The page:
It is lunch hour and Cindy, Natalie, Janice and the office crew are gathered enjoying their break. I have brought them a box of the homemade fudge which is quickly opened and sampled. Cindy finishes her lunch then gets my vital signs and takes me down to an examining room where she checks my portacath and flushes it with saline. She is also able to draw blood from my portacath for my CBC, blood chemistries and tumor marker tests. She says my portacath site is healing beautifully.

Tom comes in and is very pleased to see how well I am doing. He is greatly relieved that between the morphine, which I am taking at the lowest possible oral dose daily, and my other medications, we have my pain situation completely under control. Also the TENZ Unit is doing its job in completely eliminating my thoracic back pain. We review my medications and Tom suggests we try cutting back on my anti-nausea Kytril pill over the next week, otherwise no changes.

Cindy comes in with my CBC counts. Tom says my platelet and white cell counts are fine, however, my hematocrit has dropped to a dangerous level of 19. I can no longer avoid a blood transfusion. I am really surprised that the level is this low and so is Tom. He says my color is so good and I am not exhibiting symptoms such as shortness of breath which usually go along with these low levels. Tom wants me to have two units of blood transfused as soon as possible. The Epigen shots to boost my red cell count have apparently not worked. I ask Tom if my transfusion can wait four days until December 27th. I want to have Christmas at home and enjoy Christmas Day and the 26th with my daughter Christy and sister, Mary Ann who will be up to join us. Tom relents and I promise I will call him if I notice the slightest change in how I am feeling. Meanwhile, Tom calls the hospital to arrange for the transfusion.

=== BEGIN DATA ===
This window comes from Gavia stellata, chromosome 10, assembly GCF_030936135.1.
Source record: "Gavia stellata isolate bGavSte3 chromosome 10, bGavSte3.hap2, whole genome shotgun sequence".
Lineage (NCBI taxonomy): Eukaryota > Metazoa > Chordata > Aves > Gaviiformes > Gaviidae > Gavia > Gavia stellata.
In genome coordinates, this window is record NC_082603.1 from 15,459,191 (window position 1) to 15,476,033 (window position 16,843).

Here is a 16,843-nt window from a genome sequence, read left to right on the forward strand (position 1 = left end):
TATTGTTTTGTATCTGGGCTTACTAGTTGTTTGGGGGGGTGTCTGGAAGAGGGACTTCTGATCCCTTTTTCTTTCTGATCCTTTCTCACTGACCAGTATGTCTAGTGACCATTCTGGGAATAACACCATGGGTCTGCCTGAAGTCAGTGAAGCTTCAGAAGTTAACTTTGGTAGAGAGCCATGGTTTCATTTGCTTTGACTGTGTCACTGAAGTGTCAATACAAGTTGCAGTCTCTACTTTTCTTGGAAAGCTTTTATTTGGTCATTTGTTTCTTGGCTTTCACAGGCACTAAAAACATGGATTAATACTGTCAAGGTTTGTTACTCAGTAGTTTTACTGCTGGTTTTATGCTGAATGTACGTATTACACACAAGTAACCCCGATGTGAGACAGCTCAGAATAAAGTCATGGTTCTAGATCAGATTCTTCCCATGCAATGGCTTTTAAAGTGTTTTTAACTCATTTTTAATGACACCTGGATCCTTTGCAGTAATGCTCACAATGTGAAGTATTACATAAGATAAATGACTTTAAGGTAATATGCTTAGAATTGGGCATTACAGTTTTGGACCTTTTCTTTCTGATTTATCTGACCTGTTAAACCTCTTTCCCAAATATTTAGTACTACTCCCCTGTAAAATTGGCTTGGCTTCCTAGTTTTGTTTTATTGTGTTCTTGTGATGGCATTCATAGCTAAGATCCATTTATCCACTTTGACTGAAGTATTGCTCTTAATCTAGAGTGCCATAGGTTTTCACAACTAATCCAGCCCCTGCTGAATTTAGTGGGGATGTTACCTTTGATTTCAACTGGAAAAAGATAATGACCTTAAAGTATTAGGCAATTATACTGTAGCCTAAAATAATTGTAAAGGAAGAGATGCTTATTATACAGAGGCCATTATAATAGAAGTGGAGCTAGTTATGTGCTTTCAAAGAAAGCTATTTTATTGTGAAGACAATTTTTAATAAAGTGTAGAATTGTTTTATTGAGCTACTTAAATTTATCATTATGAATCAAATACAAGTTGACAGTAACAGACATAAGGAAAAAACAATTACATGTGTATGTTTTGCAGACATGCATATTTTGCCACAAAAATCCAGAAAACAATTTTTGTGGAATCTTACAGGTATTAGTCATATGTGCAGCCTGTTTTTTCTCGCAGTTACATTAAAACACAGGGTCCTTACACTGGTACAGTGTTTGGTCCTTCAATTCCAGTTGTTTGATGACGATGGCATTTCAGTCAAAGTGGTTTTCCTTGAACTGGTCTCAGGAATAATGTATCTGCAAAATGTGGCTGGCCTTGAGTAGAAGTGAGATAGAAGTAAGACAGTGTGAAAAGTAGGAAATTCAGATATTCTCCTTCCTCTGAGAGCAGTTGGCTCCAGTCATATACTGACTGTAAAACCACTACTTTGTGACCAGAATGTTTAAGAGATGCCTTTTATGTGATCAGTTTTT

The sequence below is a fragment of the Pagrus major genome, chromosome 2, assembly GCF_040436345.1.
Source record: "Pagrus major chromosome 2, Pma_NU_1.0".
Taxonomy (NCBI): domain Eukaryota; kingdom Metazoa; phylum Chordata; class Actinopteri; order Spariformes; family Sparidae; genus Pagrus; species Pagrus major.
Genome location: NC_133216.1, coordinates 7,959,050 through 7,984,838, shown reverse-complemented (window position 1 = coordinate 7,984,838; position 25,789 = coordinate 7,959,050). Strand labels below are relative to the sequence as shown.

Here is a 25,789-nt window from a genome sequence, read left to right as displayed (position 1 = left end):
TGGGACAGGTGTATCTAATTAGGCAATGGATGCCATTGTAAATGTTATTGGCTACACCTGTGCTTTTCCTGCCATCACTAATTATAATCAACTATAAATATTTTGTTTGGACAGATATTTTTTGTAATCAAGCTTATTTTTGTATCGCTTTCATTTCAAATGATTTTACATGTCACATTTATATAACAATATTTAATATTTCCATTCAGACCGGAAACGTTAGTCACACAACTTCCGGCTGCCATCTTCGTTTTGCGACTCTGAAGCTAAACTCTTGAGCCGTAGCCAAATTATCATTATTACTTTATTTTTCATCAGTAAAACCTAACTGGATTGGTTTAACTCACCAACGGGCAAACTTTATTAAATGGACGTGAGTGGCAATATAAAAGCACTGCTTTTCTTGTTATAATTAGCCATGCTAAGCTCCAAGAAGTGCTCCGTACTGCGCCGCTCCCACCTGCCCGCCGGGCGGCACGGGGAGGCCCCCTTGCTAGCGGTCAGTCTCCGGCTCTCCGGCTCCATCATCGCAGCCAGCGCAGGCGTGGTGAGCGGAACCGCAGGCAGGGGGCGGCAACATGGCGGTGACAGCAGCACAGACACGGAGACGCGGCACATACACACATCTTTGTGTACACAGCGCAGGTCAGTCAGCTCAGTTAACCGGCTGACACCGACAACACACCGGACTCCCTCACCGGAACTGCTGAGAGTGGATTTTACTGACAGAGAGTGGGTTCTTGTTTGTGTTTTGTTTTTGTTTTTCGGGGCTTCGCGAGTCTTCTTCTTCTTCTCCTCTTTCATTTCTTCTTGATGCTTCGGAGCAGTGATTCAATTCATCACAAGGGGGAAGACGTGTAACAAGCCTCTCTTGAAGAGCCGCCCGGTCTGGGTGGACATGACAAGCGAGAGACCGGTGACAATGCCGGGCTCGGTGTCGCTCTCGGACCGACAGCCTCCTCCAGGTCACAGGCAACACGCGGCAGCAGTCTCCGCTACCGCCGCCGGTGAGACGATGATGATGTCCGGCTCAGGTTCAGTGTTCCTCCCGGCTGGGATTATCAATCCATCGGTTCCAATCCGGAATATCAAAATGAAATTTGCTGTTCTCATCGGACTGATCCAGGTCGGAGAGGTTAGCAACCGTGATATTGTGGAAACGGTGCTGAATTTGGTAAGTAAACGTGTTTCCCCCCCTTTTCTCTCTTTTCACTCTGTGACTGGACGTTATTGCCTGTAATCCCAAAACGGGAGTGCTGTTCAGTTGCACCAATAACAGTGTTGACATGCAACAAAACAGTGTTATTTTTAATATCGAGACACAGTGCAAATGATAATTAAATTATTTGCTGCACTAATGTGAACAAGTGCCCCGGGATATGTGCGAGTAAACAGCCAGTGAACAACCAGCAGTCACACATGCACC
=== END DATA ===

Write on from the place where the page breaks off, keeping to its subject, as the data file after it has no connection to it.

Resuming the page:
I will check in at patient registration at 7:30 am. on Monday the 27th at MidCoast Hospital in Brunswick. My blood will then be cross matched and checked. That will be easy, I am the common O positive blood type. The transfusion will take about eight hours and will be done in the Ambulatory Care Unit. I will receive two units of blood right through the portacath and I can move around, sit, lie down and they will also feed me. I plan on bringing some easy reading or some trashy magazines to while away the time.

I have fought having blood transfusions now on two occasions. I will resist no longer as Tom says the transfusions should boost my red cell count into an acceptable range. After all the pain and the two weeks in the hospital, I am learning to curb my stubborn tendencies, and this time I will do what needs to be done to preserve my health.